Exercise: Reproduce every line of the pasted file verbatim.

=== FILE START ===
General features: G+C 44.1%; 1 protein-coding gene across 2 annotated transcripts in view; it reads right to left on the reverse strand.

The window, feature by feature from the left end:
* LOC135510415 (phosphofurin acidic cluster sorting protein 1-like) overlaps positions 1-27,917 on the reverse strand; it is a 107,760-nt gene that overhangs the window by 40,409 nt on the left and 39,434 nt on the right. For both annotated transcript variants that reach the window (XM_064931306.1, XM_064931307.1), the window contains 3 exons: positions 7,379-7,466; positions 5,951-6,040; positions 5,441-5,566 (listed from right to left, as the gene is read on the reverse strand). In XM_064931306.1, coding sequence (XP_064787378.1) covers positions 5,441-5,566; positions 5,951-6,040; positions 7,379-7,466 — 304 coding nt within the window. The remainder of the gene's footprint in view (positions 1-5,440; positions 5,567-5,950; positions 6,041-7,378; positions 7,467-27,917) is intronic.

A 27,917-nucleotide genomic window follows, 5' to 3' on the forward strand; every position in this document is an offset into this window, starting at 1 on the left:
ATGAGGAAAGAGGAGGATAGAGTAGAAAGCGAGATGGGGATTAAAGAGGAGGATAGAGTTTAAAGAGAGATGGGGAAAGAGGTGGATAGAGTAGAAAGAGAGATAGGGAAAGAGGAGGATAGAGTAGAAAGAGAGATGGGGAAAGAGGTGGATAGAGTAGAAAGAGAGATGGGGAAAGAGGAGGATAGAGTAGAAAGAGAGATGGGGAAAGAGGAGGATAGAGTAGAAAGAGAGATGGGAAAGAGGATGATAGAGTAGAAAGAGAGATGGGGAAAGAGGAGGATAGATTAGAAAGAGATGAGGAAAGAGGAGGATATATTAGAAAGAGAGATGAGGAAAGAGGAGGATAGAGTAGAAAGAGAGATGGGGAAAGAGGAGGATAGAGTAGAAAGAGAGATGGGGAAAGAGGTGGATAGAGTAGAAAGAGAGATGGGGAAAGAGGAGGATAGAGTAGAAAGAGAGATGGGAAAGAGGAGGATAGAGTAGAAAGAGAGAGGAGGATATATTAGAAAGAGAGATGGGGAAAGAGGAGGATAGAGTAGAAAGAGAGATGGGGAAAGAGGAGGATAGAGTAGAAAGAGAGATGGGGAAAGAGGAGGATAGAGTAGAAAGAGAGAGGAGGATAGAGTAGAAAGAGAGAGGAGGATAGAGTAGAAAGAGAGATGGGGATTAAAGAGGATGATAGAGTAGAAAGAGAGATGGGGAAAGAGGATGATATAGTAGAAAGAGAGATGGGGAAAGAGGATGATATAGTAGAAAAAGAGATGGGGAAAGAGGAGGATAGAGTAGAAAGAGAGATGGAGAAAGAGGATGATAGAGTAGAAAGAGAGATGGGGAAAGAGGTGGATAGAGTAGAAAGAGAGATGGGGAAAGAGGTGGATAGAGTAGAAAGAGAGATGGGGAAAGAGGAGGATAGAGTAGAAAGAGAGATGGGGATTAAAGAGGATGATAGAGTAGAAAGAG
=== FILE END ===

General features: G+C 44.1%; 1 protein-coding gene across 2 annotated transcripts in view; it reads right to left on the reverse strand.

The window, feature by feature from the left end:
* LOC135510415 (phosphofurin acidic cluster sorting protein 1-like) overlaps positions 1-27,917 on the reverse strand; it is a 107,760-nt gene that overhangs the window by 40,409 nt on the left and 39,434 nt on the right. For both annotated transcript variants that reach the window (XM_064931306.1, XM_064931307.1), the window contains 3 exons: positions 7,379-7,466; positions 5,951-6,040; positions 5,441-5,566 (listed from right to left, as the gene is read on the reverse strand). In XM_064931306.1, coding sequence (XP_064787378.1) covers positions 5,441-5,566; positions 5,951-6,040; positions 7,379-7,466 — 304 coding nt within the window. The remainder of the gene's footprint in view (positions 1-5,440; positions 5,567-5,950; positions 6,041-7,378; positions 7,467-27,917) is intronic.

A 27,917-nucleotide genomic window follows, 5' to 3' on the forward strand; every position in this document is an offset into this window, starting at 1 on the left:
ATGAGGAAAGAGGAGGATAGAGTAGAAAGCGAGATGGGGATTAAAGAGGAGGATAGAGTTTAAAGAGAGATGGGGAAAGAGGTGGATAGAGTAGAAAGAGAGATAGGGAAAGAGGAGGATAGAGTAGAAAGAGAGATGGGGAAAGAGGTGGATAGAGTAGAAAGAGAGATGGGGAAAGAGGAGGATAGAGTAGAAAGAGAGATGGGGAAAGAGGAGGATAGAGTAGAAAGAGAGATGGGAAAGAGGATGATAGAGTAGAAAGAGAGATGGGGAAAGAGGAGGATAGATTAGAAAGAGATGAGGAAAGAGGAGGATATATTAGAAAGAGAGATGAGGAAAGAGGAGGATAGAGTAGAAAGAGAGATGGGGAAAGAGGAGGATAGAGTAGAAAGAGAGATGGGGAAAGAGGTGGATAGAGTAGAAAGAGAGATGGGGAAAGAGGAGGATAGAGTAGAAAGAGAGATGGGAAAGAGGAGGATAGAGTAGAAAGAGAGAGGAGGATATATTAGAAAGAGAGATGGGGAAAGAGGAGGATAGAGTAGAAAGAGAGATGGGGAAAGAGGAGGATAGAGTAGAAAGAGAGATGGGGAAAGAGGAGGATAGAGTAGAAAGAGAGAGGAGGATAGAGTAGAAAGAGAGAGGAGGATAGAGTAGAAAGAGAGATGGGGATTAAAGAGGATGATAGAGTAGAAAGAGAGATGGGGAAAGAGGATGATATAGTAGAAAGAGAGATGGGGAAAGAGGATGATATAGTAGAAAAAGAGATGGGGAAAGAGGAGGATAGAGTAGAAAGAGAGATGGAGAAAGAGGATGATAGAGTAGAAAGAGAGATGGGGAAAGAGGTGGATAGAGTAGAAAGAGAGATGGGGAAAGAGGTGGATAGAGTAGAAAGAGAGATGGGGAAAGAGGAGGATAGAGTAGAAAGAGAGATGGGGATTAAAGAGGATGATAGAGTAGAAAGAG